Paul Yeah, yeah, you can have a rest.

Ezzy You can go have a nap, have a lie in. It's fine. Or an early nights, I suppose. Actually, it would be, wouldn't that.

Paul And of course we've got plenty of things in the magazine. We've got the binocular deep sky tour to play with. So there's always lots to look at in the night sky during this week when the Moon's out of the way, you know, it really is a chance to actually do that. We just have to. The one unpredictable thing, you know, I'm going to say – the weather.

Ezzy Of course.

Paul It's funny, you know, but the number of times the Moon seems to bring along clear skies and we have good skies and we're all going, we need these. When the Moon's out the way, when the Moon's out the way it's cloudy. I suppose this is why... This has driven some of them... like we do in the reviews, it's driven some of the fact that people are now using specialised filters to photograph when the Moon's up because they can still do deep sky, even when the Moon's up something. So I can understand that.

Ezzy But that is that is one of the advantages, I suppose, of deep sky objects, which is when it's their season to be up in the night sky, they're always up in the night sky, you know, you don't have to wait for it to have a chance alignment or for it to come around. So you've got a nice sort of quite long window to be able to get the right conditions, to be able to observe this and just make sure you're paying attention so you can grab the chance whilst it's there.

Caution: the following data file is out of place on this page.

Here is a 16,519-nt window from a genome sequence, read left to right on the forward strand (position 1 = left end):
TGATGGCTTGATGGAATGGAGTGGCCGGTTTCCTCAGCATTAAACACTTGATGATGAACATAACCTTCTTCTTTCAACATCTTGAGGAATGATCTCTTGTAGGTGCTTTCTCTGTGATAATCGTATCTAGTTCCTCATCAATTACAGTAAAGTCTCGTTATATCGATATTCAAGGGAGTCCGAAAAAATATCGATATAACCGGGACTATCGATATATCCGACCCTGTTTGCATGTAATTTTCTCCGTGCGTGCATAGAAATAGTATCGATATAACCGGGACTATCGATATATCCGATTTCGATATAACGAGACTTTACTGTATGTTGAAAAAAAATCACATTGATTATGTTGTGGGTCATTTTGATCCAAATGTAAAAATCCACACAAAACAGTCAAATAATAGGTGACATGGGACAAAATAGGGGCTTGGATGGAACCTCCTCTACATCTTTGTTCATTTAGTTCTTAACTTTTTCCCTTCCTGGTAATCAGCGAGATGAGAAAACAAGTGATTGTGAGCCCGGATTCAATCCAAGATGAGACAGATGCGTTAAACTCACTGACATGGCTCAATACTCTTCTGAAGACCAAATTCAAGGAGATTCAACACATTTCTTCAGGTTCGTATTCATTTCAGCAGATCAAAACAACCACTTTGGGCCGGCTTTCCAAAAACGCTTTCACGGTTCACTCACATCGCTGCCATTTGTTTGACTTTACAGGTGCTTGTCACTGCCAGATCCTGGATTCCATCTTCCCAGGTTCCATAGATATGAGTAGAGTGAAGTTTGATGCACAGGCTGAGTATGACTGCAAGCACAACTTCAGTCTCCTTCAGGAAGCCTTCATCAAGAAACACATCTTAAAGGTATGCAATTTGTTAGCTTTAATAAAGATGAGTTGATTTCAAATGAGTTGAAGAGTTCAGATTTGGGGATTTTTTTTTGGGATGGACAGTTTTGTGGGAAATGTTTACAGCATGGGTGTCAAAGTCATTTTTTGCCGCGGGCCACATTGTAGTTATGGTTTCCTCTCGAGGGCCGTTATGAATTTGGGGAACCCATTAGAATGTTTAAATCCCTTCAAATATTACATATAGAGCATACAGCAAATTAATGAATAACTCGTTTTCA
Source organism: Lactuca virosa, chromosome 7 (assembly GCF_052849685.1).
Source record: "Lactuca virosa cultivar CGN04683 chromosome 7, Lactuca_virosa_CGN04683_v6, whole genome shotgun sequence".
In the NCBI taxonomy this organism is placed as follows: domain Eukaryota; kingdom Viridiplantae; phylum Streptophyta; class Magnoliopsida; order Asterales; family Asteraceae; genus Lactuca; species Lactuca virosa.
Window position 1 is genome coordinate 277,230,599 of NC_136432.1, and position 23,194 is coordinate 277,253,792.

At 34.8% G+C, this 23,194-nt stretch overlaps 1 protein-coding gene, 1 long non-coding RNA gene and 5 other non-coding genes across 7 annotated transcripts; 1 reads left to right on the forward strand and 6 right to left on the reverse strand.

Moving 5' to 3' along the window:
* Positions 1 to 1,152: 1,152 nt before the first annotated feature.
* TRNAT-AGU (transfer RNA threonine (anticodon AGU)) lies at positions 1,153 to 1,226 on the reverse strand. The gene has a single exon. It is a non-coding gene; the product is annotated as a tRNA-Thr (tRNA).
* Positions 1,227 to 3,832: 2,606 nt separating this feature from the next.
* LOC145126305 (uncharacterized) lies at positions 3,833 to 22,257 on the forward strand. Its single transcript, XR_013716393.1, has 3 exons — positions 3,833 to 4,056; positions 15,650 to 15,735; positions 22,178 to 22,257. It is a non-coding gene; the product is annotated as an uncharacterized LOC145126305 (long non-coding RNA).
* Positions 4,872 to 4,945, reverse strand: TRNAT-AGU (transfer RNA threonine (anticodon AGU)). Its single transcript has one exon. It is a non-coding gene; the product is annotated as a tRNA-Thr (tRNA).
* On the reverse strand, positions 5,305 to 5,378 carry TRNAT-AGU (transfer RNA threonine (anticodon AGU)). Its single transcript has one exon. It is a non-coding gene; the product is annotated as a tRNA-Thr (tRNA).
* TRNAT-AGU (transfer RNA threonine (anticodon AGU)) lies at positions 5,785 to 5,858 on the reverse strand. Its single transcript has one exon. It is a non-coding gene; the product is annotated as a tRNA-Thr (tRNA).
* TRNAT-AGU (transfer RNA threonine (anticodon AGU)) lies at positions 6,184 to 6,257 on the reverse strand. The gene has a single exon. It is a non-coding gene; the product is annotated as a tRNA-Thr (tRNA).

Paul Yes, because a lot of the times we discussing things like conjunctions with the Moon and planets, sometimes conjunction of a planet with another target, say a star or even a nebula. But you know, the nebula and the galaxies, etc, they all require their own attention. And but the best time is when the Moon's out of the way really to get them. I think the one that doesn't suffer so badly is open clusters because they are merely just dots. It's just the faint clusters tend to suffer when the Moon's up. So this is the ideal time to see the clusters in all their glory. But at least you can follow them often. I mean, we mentioned the other week, the Moon next to the Beehive cluster, but it was in the morning's, that was last week, in actual fact. But you know... But it was still visible you know... But full moon, I have that window around about 2 to 3 days either side of full Moon where unless you're into the lunar observing sort of thing, I'm not too worried about looking at the deep sky itself, but once the Moon starts to move out of the way, I start planning my sessions around what time does the Moon rise or what time does it set. I ought to have a clock like that, shouldn't?